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Geographical remoteness has not prevented Australia from pursuing a persistent ambition to become a major hub for international commercial arbitration (ICA). While regional competitors in the Asia-Pacific region such as Singapore and Hong Kong have already achieved great success in the arbitration world, Australia’s ‘Tyranny of Distance’1 requires that extra efforts be made to attract ICA cases. Recent marketing from Austrade within the Australian government2 emphasises the relative strengths of ICA in Australia: (1) a harmonised legal framework for ICA in line with international standards, (2) sophisticated arbitration institutions and (3) some of the world’s leading arbitration practitioners.
Arbitration is prized as a cost-effective, confidential dispute resolution process, where the parties have considerable autonomy in deciding how the procedure should take place. On the international level, compared to litigation, it has the additional benefit of being easily enforceable in states that are members of the New York Convention.
This chapter acts as a capstone to Part IV’s presentation of country reports. It presents the findings of a comparative analysis of arbitration laws in the different countries reported. This analysis focuses on the different issues presented in Parts I–III, including scope and interpretation of arbitration clauses, anti-arbitration laws and policies, arbitrator bias and misconduct, the public policy exception, and other limits on arbitrability. Thus, the country reports are reviewed here to determine areas of commonality and divergences across national laws relating to judicial intervention into the arbitration process. It will also assess possible trends in international commercial arbitration.
Bulgaria has traditionally been an arbitration-friendly jurisdiction, both for domestic and international disputes.1 Arbitration as a means of dispute resolution was first implemented in Bulgaria at the end of the nineteenth century with the first Civil Procedure Act (1892). At this time arbitration was used mainly to solve commercial disputes between merchants with the assistance of local and national chambers of commerce. In the first half of the twentieth century, arbitration was widely used to resolve both civil and commercial cases, and the arbitrators had extensive powers, including resolving disputes ex aequo et bono. Also during this period, the first reported international commercial arbitration proceedings involving Bulgarian parties occurred, mainly in the international trade and infrastructure construction sectors. Throughout the socialist period (1944–1989), arbitration was allowed only in respect of legal disputes between Bulgarian socialist organisations (i.e., state-owned entities engaged in industry and trade, such as industrial plants, foreign trade enterprises, tourist companies, state-owned banks, etc.) and foreign enterprises or entities, and it was the privileged dispute resolution mechanism for such disputes. The existence of this sort of arbitration allowed Bulgarian practitioners to conserve and develop their knowledge in the field during the socialist period. In particular, the Arbitration Court at the Bulgarian Chamber of Commerce and Industry allowed some prominent scholars and practitioners to regularly engage in domestic and international arbitration proceedings and to develop, as a follow up, domestic legislation and academic materials on the topic.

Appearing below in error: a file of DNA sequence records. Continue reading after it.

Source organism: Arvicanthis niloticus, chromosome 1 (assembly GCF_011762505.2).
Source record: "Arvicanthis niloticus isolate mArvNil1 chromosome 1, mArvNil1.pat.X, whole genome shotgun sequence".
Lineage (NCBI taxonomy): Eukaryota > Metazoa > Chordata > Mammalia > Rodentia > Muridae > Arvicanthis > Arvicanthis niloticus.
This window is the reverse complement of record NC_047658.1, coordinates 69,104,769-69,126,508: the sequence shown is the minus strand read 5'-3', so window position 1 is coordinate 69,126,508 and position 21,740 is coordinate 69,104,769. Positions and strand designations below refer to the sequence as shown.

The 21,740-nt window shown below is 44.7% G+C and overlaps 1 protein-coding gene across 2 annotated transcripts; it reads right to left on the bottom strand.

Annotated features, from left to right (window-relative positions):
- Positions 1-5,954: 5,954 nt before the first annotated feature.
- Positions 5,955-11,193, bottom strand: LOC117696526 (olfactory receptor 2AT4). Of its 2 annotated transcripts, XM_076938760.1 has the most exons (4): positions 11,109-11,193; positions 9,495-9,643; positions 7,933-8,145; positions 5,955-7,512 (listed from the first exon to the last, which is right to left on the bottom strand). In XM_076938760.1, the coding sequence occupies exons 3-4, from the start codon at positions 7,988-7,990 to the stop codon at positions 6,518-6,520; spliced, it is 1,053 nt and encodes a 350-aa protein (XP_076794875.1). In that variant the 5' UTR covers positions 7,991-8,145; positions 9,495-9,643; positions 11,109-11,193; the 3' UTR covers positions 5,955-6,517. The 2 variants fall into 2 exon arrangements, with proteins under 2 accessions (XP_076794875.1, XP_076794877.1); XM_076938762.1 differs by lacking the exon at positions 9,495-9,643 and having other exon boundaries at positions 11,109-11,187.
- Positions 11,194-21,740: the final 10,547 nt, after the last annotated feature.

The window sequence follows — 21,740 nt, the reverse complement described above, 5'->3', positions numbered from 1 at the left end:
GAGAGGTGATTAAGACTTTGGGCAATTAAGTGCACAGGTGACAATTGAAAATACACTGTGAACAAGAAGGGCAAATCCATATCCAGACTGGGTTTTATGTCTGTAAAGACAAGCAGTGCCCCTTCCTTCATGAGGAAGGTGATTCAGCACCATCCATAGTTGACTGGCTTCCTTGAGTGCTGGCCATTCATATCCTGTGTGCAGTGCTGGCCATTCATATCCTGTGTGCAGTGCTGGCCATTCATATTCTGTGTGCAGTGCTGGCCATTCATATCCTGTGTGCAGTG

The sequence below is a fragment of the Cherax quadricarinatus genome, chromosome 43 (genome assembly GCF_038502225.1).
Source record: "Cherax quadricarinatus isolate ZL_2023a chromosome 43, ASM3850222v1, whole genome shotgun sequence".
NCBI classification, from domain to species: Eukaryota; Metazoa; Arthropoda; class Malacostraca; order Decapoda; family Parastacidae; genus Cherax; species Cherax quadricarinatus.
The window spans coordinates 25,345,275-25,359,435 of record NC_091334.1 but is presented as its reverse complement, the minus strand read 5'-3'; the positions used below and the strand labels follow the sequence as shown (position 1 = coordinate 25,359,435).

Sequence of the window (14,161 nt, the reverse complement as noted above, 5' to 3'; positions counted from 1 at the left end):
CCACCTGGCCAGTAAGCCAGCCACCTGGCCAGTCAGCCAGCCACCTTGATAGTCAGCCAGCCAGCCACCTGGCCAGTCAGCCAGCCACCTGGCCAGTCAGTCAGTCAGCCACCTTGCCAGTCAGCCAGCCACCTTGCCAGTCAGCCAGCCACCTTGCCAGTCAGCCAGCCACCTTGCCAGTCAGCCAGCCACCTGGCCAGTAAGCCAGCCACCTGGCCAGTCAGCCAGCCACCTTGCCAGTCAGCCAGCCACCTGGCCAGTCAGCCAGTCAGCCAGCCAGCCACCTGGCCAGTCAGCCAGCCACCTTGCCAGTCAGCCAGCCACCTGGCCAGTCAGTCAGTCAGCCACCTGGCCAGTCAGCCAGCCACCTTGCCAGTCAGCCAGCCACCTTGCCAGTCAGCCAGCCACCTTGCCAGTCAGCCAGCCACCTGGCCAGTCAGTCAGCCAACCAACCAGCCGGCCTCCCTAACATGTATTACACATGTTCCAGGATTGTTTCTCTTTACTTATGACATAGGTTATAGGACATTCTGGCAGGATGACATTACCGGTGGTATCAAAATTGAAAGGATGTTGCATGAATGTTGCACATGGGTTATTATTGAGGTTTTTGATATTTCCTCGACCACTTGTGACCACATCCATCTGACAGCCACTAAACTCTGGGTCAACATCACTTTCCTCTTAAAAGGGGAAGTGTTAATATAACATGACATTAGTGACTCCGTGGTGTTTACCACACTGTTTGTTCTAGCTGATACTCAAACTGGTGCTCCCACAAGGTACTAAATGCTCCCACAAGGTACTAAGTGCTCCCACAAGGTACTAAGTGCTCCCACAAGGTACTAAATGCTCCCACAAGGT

The popular image of the American legal system is that it is run amok with litigation-happy disputants. Whether this is true from an empirical perspective is debatable, but in fact American federal law and policy favors arbitration as the country’s preferred means of dispute resolution. This is a longstanding position dating back to the enactment of the 1925 Federal Arbitration Act (FAA). However, the history of this Act and its implementation has been inconsistent. It was forgotten at one point as individual American states enacted statutes to limit the use of mandatory arbitration in consumer contracts. Eventually, the US Supreme Court recognized the FAA as prevailing law and voided state laws limiting the use of arbitration under the federal preemption doctrine.1 In more recent times, the US Supreme Court expanded the scope of private arbitration clauses to include statutory claims, such as in the areas of antitrust, collective bargaining, and civil rights. Even more recently, it has begun to limit the availability of arbitration by placing restrictions on class action arbitration.
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